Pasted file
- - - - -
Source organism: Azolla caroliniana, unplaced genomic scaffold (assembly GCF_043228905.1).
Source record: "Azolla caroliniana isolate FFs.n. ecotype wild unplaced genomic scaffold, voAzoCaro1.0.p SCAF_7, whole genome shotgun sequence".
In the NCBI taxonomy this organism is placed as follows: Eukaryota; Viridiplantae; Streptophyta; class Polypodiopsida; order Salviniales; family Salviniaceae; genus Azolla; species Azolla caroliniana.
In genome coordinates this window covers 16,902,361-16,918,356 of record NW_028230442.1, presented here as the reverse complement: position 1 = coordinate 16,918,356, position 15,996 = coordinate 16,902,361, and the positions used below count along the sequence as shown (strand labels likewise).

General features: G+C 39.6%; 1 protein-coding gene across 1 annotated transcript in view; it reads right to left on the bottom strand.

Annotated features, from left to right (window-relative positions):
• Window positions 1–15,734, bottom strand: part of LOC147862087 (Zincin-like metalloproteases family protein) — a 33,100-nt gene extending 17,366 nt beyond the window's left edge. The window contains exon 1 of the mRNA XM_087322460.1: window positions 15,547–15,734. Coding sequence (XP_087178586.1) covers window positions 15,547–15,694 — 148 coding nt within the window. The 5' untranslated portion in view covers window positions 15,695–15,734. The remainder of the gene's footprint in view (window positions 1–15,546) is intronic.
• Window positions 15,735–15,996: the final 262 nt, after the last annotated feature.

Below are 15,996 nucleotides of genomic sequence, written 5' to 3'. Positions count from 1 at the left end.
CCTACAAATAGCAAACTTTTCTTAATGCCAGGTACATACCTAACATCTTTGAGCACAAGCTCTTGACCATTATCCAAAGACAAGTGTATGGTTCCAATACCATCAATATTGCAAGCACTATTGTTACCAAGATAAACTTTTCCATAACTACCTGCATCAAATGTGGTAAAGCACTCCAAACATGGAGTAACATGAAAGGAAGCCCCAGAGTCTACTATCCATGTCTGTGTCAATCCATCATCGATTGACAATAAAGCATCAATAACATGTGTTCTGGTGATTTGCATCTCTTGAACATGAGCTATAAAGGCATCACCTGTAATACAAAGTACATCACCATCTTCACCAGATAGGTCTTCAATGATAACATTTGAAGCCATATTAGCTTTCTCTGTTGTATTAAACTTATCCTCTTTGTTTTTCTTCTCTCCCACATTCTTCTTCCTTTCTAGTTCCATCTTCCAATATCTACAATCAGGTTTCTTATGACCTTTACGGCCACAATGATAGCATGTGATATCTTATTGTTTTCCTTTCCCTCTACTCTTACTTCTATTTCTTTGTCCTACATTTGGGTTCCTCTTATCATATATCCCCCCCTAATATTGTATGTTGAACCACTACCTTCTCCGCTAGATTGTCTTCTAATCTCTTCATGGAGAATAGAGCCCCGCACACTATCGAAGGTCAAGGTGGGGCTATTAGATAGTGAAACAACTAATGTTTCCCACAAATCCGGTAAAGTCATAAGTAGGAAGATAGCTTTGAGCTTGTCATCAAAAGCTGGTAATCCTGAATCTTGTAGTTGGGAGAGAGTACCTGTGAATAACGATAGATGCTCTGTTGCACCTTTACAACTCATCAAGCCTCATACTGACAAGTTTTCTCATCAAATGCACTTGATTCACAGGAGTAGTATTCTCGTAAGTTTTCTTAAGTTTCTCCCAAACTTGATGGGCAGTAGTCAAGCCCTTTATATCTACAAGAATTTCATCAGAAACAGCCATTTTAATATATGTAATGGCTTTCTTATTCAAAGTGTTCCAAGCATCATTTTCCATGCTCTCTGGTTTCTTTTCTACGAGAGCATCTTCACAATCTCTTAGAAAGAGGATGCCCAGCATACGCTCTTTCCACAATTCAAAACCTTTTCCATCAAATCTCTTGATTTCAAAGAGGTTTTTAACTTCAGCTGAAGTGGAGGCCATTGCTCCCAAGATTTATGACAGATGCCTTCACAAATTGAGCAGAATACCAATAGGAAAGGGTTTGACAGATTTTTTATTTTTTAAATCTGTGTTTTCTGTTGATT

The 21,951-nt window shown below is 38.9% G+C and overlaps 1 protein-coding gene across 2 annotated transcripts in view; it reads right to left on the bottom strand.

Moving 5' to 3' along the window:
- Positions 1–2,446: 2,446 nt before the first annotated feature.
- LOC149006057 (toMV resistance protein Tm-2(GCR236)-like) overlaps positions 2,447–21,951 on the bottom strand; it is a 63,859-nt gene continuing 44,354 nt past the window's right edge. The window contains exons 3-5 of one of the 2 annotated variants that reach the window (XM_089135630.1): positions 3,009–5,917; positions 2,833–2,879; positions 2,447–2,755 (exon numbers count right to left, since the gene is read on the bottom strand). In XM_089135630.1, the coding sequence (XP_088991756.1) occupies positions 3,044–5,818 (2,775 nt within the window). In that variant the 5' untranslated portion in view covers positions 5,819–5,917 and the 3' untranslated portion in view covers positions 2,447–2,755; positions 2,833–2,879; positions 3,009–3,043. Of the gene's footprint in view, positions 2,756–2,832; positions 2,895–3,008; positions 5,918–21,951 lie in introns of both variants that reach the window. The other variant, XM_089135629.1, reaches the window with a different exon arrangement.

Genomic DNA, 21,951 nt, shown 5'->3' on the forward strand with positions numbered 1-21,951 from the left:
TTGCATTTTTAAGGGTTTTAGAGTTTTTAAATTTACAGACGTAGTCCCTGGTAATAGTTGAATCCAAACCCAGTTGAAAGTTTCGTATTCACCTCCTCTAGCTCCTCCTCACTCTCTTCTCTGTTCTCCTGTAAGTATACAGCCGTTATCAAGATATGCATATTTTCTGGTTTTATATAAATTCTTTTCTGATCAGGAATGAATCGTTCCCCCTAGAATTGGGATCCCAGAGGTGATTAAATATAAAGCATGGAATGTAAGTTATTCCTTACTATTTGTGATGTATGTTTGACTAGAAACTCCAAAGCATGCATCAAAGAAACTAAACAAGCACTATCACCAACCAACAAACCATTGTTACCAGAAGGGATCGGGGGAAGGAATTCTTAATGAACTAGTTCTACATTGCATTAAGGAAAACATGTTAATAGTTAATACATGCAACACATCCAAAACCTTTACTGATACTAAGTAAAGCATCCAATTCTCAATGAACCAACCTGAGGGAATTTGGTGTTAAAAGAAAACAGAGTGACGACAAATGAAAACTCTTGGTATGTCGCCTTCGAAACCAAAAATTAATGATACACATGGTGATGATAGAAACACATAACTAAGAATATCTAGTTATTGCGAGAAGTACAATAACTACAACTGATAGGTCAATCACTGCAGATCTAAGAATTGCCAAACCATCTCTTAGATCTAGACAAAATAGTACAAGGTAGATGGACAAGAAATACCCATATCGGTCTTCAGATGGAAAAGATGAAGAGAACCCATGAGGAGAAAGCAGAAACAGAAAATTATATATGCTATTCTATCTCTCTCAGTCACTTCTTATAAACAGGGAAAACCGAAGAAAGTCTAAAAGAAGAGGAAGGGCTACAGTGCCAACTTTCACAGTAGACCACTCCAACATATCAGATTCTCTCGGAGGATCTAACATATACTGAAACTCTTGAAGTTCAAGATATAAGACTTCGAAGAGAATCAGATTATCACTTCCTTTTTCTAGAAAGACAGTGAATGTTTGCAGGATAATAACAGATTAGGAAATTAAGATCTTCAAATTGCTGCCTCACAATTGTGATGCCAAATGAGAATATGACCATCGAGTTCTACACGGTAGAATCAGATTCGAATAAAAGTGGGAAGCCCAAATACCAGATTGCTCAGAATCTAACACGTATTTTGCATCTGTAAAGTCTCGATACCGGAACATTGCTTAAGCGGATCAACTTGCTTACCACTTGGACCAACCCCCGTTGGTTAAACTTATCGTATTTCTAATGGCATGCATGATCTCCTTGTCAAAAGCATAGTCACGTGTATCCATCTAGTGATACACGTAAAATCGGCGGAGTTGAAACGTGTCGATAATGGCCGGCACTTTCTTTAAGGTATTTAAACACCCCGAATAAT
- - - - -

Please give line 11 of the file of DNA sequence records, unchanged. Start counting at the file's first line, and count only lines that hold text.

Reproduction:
The 21,951-nt window shown below is 38.9% G+C and overlaps 1 protein-coding gene across 2 annotated transcripts in view; it reads right to left on the bottom strand.